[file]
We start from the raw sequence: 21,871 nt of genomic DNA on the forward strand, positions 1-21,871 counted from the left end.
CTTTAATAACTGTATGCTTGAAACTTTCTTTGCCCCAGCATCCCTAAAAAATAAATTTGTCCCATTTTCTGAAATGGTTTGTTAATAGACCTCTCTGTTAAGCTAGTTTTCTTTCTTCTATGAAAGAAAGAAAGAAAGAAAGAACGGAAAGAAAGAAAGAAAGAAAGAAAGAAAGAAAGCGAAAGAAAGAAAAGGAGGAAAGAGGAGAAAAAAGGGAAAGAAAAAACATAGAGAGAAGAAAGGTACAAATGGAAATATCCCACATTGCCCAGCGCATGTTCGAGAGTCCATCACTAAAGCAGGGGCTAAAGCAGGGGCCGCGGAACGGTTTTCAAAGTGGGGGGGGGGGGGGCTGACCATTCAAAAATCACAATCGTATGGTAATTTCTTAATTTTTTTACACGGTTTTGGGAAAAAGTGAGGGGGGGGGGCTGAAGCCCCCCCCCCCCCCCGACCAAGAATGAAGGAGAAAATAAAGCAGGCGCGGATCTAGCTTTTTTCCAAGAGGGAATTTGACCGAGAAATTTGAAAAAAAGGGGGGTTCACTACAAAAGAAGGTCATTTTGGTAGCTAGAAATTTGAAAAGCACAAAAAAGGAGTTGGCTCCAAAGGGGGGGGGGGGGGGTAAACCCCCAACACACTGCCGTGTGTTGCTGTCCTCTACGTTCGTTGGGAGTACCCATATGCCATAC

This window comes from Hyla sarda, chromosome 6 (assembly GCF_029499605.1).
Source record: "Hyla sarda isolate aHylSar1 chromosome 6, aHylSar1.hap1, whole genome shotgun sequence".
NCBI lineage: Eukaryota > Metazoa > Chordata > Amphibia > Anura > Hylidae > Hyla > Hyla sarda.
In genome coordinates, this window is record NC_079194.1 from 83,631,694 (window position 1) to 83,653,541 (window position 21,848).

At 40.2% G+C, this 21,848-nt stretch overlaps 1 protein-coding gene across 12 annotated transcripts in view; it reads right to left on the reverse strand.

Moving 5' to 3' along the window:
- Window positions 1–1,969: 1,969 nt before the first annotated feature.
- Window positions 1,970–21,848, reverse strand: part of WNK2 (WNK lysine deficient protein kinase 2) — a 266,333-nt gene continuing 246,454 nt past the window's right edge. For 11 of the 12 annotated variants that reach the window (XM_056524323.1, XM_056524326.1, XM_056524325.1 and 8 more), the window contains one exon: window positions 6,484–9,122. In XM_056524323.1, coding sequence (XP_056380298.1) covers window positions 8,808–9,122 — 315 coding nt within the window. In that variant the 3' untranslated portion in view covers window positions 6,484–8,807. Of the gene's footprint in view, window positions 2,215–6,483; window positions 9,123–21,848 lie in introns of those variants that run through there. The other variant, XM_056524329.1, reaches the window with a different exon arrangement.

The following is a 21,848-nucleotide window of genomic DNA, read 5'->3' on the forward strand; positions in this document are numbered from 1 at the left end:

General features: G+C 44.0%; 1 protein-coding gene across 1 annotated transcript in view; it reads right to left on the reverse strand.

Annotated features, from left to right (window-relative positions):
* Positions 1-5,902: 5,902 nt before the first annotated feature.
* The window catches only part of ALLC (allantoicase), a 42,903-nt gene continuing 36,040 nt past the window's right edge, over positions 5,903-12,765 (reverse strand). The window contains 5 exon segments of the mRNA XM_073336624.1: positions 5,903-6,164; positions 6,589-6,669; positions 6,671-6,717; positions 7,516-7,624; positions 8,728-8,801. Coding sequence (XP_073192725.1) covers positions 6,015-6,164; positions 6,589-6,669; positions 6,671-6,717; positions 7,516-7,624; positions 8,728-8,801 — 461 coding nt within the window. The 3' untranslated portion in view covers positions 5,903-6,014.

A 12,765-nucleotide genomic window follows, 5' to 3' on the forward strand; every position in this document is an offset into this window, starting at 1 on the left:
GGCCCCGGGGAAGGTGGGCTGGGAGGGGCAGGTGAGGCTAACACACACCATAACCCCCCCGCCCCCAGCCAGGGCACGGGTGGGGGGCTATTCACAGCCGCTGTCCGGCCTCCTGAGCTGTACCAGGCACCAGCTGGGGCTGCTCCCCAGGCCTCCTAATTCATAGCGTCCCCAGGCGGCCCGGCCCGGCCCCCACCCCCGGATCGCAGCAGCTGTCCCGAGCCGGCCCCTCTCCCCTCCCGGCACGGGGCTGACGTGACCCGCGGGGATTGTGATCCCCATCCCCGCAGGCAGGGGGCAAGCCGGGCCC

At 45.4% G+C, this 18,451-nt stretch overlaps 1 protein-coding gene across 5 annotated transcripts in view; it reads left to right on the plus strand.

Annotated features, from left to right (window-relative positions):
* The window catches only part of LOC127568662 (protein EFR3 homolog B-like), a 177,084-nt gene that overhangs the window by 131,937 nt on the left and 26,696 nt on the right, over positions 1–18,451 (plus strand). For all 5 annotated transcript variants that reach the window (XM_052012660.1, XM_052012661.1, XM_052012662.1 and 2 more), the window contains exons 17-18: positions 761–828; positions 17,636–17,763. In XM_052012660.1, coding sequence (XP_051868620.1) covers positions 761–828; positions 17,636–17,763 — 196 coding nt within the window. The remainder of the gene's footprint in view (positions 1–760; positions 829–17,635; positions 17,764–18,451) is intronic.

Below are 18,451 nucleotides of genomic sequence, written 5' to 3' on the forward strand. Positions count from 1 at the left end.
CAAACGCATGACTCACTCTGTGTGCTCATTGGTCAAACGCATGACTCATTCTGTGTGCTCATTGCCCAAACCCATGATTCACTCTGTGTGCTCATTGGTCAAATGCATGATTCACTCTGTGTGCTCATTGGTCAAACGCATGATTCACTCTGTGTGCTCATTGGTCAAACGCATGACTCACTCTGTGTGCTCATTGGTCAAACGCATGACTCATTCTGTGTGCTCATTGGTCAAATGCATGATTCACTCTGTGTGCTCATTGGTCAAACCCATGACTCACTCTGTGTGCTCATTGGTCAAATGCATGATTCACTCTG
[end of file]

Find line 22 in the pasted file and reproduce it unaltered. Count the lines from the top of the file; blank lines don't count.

CAAACGCATGACTCACTCTGTGTGCTCATTGGTCAAACGCATGACTCATTCTGTGTGCTCATTGCCCAAACCCATGATTCACTCTGTGTGCTCATTGGTCAAATGCATGATTCACTCTGTGTGCTCATTGGTCAAACGCATGATTCACTCTGTGTGCTCATTGGTCAAACGCATGACTCACTCTGTGTGCTCATTGGTCAAACGCATGACTCATTCTGTGTGCTCATTGGTCAAATGCATGATTCACTCTGTGTGCTCATTGGTCAAACCCATGACTCACTCTGTGTGCTCATTGGTCAAATGCATGATTCACTCTG